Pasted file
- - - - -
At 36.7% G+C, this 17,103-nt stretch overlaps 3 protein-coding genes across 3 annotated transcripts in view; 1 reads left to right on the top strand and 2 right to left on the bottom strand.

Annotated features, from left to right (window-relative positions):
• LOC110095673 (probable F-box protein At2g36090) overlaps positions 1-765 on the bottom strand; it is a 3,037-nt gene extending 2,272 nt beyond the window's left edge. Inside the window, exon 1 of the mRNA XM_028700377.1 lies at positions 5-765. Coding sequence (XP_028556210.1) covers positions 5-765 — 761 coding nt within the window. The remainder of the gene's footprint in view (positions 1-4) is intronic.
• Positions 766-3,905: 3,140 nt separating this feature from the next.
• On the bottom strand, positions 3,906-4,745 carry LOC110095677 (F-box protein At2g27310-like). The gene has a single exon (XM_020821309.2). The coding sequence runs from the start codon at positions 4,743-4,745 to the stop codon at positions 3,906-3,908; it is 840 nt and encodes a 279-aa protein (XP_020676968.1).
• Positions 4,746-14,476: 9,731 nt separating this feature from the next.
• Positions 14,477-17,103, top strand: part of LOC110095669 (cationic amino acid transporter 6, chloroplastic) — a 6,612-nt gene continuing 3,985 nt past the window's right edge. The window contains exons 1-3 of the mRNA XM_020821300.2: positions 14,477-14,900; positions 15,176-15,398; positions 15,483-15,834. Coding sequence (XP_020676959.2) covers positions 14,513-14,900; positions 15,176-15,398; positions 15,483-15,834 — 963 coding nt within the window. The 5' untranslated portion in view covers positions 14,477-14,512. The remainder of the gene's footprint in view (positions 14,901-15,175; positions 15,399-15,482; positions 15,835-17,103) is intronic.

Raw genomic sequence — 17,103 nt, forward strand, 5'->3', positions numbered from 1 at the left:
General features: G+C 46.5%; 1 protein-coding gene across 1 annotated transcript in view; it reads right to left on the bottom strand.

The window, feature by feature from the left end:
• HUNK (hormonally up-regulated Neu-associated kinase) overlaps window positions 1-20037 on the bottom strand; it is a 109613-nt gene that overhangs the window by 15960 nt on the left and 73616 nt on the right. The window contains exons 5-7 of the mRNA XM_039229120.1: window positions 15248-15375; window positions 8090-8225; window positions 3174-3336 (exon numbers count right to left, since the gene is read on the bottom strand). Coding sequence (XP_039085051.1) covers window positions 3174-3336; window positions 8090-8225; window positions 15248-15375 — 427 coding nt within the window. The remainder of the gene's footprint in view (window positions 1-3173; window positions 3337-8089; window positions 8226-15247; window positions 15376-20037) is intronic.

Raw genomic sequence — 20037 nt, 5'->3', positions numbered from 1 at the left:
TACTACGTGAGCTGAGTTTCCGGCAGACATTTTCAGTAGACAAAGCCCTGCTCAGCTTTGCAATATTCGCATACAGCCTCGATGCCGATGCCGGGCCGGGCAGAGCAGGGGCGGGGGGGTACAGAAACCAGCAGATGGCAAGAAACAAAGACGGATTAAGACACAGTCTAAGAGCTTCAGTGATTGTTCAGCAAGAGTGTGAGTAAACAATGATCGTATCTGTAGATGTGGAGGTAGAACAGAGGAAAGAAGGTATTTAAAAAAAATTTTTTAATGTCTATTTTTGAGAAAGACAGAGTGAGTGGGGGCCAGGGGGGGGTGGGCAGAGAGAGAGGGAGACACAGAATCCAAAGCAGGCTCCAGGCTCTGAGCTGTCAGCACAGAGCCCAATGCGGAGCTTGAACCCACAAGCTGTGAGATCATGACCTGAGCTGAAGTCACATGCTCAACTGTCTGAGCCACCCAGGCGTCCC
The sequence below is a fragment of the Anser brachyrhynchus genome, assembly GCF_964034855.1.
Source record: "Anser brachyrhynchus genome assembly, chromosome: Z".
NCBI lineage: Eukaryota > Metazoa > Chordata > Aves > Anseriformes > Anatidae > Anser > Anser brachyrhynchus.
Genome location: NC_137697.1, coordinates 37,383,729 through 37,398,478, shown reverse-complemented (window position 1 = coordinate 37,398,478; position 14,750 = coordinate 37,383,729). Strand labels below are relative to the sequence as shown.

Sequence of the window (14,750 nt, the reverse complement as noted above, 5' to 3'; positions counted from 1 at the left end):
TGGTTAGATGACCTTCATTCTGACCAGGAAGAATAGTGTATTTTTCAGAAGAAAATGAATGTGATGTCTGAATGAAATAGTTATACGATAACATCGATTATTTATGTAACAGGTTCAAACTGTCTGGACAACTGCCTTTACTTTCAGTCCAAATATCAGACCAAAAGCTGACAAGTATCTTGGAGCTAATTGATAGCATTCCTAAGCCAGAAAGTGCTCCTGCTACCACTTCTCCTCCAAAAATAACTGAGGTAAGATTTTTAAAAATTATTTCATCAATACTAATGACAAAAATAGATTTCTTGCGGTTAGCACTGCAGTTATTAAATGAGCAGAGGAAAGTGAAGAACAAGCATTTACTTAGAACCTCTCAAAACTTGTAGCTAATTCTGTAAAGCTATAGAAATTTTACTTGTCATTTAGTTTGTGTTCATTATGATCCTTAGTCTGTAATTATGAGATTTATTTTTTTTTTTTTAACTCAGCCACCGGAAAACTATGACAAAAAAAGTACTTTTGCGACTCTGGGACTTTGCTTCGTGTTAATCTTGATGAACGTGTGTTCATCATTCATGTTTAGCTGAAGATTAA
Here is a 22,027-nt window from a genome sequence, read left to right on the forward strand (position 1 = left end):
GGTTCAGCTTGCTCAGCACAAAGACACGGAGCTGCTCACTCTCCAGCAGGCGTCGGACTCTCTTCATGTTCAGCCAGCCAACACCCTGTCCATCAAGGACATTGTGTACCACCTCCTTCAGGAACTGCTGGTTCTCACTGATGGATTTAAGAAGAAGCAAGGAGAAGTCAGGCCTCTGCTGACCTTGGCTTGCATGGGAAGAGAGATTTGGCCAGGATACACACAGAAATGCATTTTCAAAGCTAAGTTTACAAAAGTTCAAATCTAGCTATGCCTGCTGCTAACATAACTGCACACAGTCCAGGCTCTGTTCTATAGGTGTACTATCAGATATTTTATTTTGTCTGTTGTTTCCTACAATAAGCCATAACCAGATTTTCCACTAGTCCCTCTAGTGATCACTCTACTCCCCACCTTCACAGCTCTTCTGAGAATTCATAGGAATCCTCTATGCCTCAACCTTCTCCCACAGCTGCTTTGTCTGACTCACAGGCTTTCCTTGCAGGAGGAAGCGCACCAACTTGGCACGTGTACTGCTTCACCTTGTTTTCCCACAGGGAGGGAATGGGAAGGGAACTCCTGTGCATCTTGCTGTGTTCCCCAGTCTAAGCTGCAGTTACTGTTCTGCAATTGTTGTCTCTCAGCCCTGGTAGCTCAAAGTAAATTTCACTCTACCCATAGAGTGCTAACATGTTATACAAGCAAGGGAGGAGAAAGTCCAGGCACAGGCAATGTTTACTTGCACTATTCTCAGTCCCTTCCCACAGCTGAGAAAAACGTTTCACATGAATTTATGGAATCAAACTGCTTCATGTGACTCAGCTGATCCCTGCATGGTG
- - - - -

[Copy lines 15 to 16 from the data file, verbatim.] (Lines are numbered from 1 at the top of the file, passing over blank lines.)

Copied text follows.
Source record: "Anser brachyrhynchus genome assembly, chromosome: Z".
NCBI lineage: Eukaryota > Metazoa > Chordata > Aves > Anseriformes > Anatidae > Anser > Anser brachyrhynchus.